Sermon for the Ninth Sunday after Pentecost 8/7/2022

Sermon for the Ninth Sunday After Pentecost
August 7, 2022
By: Deacon Ben Remmert

Readings
Genesis 15:1-6, Hebrews 11:1-3, 8-16, Luke 12:32-40

Grace and peace to you from our Lord and Savior, Jesus who is the Christ. Amen

It is difficult to believe that the beginning of a new school year is nearly upon us. For the past several weeks we have seen advertisements for back-to-school specials and have noticed the aisles stocked with school supplies at the stores where we shop. We have been helping Christian Community Services Center (CCSC) in their back-to-school drive. In a few weeks, we will be blessing all our students and teachers for another year as Houston area schools begin. We even have students in north Houston that are starting school on Monday. Though it may seem too soon, another school year is upon us whether we want it to be or not.

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Sermon for the Eighth Sunday After Pentecost

Sermon for the Eighth Sunday after Pentecost
July 31, 2022
Pastor Amandus Derr

Readings
Ecclesiastes 1:2, 12-14; 2:18-23; Psalm 49:1-11; Colossians 3:1-11; Saint Luke 12:13-2

I’ve said every one of these to myself. Sometimes, “relax, eat, drink, and be merry” precisely describes my experience. Just as often, life feels like “a chasing after wind.” Occasionally, I’ve even experienced all of these in a single day. I’m sure that, in this respect, I’m not particularly unique. One can hardly be a human living these days in this society without experiencing life as exhilaration and frustration, as well as everything else in between. Today’s readings affirm the reality of each of these experiences and simultaneously invite us to use the resources God gives for the living of these days, resources for living that make us “rich toward God.”

It’s all, you see, a matter of orientation.

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Sermon for the Seventh Sunday After Pentecost

Sermon for the Seventh Sunday after Pentecost
July 24, 2022
Pastor Amandus Derr

Readings
Genesis 18:20-23; Psalm 138; Colossians 2:6-19: Saint Luke 11: 1-13

There are two historic impediments to hearing the Gospel today. The first is bad preaching; and by “bad preaching” I mean one or both of two things: Either preaching that makes the Gospel useless; or preaching that turns the Gospel into law; implying that we’ve got to do something to get God to pay attention to us; “if…then” preaching, suggesting that our relationship with God is transactional: we do something for God or to God so God will do something for us. I’ve heard more bad sermons based on today’s Gospel text than on any other. So let’s deal with that impediment now. In today’s Gospel, Jesus is not telling us that if we bug God long enough, God will give us what we want. That’s not Gospel, that’s law, “works righteousness” in Lutheran terms, the exact opposite of Jesus’ absolutely unqualified Good News statement “how much more will the heavenly Father give the Holy Spirit to those who ask!” Free gift, not human-like transaction! If you’ve heard that with God “persistence pays off,” please put that notion out of your mind. It’s useless!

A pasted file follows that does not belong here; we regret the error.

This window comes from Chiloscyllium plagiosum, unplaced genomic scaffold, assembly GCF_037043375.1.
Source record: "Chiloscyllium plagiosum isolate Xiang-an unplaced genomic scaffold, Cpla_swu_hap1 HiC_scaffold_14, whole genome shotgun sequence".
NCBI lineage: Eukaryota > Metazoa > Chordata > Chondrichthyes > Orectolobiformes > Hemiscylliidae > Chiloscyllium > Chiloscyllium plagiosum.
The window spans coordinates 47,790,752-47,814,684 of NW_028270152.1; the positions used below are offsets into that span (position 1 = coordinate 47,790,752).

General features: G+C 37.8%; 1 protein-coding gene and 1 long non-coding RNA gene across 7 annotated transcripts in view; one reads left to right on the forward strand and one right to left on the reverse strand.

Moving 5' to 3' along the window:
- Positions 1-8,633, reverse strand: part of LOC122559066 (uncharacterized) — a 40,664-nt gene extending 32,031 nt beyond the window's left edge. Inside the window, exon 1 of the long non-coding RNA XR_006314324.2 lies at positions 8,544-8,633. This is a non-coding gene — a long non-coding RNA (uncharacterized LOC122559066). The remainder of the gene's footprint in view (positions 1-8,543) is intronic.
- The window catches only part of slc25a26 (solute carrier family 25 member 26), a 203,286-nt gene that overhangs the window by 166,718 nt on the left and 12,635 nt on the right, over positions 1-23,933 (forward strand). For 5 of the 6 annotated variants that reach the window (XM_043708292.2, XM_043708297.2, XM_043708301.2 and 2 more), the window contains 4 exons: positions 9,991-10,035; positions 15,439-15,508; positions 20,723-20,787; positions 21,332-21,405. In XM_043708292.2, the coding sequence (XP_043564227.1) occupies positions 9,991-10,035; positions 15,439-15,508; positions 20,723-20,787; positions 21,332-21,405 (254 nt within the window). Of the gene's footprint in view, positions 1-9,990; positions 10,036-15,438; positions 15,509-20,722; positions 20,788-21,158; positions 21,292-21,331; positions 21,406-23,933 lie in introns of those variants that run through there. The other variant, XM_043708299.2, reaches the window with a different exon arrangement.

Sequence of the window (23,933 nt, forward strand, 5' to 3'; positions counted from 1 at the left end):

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Sermon for the Sixth Sunday after Pentecost | Rev. Dr. Robert Moore

Sermon for the Sixth Sunday after Pentecost
The Rev. Dr. Robert G. Moore, Director
ELCA Wittenberg Center 

Readings and Psalm
Genesis 18:1-10a, Psalm 15:1, Colossians 1:15-28, Luke 10:38-42

Kathy and I are delighted to be back among you after a year since our last visit. It is amazing what has happened here in one year’s time. As I preached then concerning the greatness of this congregation, I see once again that your future is taking shape and matters are developing steadily as you look toward the future. I want to look with you into that future and, therefore, am most grateful to Pastor Derr for his trust and for the invitation to preach this morning.

Grace to you and peace from God our Father and the Lord Jesus Christ. Amen. 

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Fourth Sunday after Pentecost Sermon- July 3, 2022

By: Deacon Ben Remmert

Isaiah 66:10-14      Galatians 6:1-16      Luke 10:1-11, 16-20

Grace and peace to you from our Lord and Savior, Jesus who is the Christ. Amen

As I was preparing to write today’s sermon, I came across an article on my Facebook page entitled 20 Actors who Missed Out on Epic Film Roles. It was a fascinating reading how:

  1. 1.Hugh Jackman turned down the role of James Bond in Casino Royale because the script felt unbelievable.
  2.  Robert De Niro was too expensive for the lead role in Big.
  3. Mel Gibson felt he was too old to play Maximus in Gladiator.
  4. Al Pacino passed on being Han Solo in Star Wars for being too weird.
  5. Johnny Depp passed on playing Ferris Bueller due to schedule conflicts.

We all have opportunities that we’ve missed in our lives. Opportunities in school, at work, in love. Just like these actors, we don’t always make the most of every opportunity. Well, this morning we are going to see that God gives us opportunities to serve our fellow man and God wants us to make the most of every opportunity through today’s message in Paul’s letter to the Galatians.

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